New Restrictions on NIE Numbers Put Off Investors
A row between the Secretariat of Labour and Immigration and the Central Police Station is threatening to discourage hundreds of potential property buyers from taking the plunge. The former has ruled, against the opinion of the latter, that the obligatory NIE numbers can no longer be applied by representatives with a power of attorney and so personal attendance is mandatory (as from the 3rd Jan 2012).
Although the reason behind the disagreement appears to be how both Government offices interpret a particular norm, the consequences can be devastating given that NIE numbers are now required for almost anything and many people will just not feel that Spain is a country worth investing in if you need to queue up at 6 AM at police stations, get a ticket, walk to a specific bank to pay the fee and then go back to the police station to apply for the number: buying property, setting up a business, signing up for a job and many other legal matters just don’t deserve this third-world treatment. In Madrid, a city that aspires to become a European financial hub, you can expect a 3 month wait for an appointment to apply for the NIE.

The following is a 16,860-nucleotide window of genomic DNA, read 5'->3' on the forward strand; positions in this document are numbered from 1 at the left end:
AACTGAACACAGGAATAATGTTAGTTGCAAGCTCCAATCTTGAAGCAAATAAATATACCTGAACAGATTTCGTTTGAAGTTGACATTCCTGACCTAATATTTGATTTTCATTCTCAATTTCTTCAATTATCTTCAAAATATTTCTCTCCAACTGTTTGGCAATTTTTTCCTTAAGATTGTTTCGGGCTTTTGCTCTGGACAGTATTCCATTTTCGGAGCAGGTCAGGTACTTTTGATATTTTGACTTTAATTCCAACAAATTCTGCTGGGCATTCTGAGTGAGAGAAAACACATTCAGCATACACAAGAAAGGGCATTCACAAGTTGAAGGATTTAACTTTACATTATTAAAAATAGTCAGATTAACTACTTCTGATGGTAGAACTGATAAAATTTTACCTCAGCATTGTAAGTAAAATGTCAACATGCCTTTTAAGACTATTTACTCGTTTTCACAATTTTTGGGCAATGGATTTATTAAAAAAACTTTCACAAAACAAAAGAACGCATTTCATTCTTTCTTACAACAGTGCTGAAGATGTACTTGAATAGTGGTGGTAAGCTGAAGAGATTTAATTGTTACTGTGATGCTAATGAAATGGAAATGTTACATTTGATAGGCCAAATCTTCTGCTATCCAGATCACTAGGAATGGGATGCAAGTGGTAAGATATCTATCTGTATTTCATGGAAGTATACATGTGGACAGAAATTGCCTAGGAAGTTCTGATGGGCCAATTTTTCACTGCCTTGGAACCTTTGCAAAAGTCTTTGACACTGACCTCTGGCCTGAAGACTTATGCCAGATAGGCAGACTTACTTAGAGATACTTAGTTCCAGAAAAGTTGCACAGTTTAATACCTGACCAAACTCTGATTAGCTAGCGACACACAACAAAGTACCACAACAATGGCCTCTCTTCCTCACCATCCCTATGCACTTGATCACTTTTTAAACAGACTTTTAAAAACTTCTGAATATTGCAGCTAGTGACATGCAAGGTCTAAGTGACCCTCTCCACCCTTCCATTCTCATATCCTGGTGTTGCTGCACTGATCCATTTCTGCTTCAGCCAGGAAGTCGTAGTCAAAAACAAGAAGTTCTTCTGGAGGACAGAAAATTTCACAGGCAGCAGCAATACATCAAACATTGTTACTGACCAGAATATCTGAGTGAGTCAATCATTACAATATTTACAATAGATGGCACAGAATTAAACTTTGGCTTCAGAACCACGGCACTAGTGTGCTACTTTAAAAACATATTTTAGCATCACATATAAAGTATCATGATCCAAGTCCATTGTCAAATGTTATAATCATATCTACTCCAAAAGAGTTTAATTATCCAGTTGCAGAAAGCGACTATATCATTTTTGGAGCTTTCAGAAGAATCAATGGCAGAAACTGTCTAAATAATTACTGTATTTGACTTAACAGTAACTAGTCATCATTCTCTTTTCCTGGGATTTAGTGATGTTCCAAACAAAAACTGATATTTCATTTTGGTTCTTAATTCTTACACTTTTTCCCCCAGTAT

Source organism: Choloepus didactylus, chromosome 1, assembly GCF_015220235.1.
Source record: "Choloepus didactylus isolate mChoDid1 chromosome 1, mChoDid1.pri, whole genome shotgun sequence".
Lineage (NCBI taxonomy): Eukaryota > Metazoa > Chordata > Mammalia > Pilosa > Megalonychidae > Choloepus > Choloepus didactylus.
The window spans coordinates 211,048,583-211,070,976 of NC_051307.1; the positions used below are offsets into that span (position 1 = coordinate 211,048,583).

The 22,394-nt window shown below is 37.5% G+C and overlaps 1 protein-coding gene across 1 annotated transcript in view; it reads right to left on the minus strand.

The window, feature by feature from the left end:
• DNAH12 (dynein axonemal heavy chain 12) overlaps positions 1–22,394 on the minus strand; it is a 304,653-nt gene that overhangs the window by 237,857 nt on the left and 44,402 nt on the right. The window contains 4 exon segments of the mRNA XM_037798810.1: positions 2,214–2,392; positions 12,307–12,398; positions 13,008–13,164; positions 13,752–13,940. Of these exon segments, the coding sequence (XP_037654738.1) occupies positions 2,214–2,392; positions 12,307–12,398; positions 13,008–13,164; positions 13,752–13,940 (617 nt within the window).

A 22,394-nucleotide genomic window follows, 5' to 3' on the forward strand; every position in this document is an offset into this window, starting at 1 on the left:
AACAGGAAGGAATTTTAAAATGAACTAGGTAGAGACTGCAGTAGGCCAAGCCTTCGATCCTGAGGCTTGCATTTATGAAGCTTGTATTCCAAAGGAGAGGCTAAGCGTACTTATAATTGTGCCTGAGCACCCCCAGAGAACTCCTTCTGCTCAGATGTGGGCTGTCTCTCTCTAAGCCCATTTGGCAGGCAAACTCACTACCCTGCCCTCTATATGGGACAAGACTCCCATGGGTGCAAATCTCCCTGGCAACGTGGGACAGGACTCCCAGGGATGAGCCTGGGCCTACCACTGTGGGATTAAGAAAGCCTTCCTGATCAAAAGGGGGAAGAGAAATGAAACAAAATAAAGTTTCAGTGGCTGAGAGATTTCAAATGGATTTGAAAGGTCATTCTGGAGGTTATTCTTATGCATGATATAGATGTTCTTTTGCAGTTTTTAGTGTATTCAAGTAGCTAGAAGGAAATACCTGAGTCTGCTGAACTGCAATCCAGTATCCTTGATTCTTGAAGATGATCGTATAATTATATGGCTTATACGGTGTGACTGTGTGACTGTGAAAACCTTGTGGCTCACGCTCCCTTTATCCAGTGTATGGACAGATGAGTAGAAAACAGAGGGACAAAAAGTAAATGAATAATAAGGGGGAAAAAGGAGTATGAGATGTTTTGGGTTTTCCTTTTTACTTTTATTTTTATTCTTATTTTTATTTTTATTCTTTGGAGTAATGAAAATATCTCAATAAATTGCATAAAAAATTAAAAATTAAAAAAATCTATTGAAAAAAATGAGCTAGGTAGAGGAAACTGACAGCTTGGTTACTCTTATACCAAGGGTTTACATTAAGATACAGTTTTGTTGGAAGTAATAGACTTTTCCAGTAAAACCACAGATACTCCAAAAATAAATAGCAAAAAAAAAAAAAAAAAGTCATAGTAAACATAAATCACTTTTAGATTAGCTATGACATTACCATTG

Also, there is a total lack of uniformity in what documentation is required: for EU and Non-EU citizens alike, some police stations in the Costa Blanca are asking for notarized documents of the property one wishes to buy, others will accept a reservation contract (original or copy) and proof of payment of deposit and if you are not around to pick the number up, you will have to give an official power of attorney to someone if you are in Ibiza. The random nature of documentation requirements is perplexing to professionals and unbearable to investors.
Spanish Consulates, not particularly equipped to assist investors, have been commissioned to process applications and return an NIE number within 5 working days (RD 557/2011), a tall order for some of such offices not used to dull admin work. And that is if you have a consulate nearby, as cost-cutting has meant that the Spanish Government has closed many (e.g. Manchester and Hamburg), so if you happen to be a billionaire currently in Vladivostok looking at buying a property for a zillion euros that you have already visited and reserved, and you are told that you need to fly to Moscow, or back to Marbella, to apply for the NIE that you forgot to get whilst property hunting, then Spain has a problem.
The property industry is dismayed by what are probably the weirdest, craziest and most idiotic laws around Europe, and is hoping that as with most things, common sense will ultimately prevail.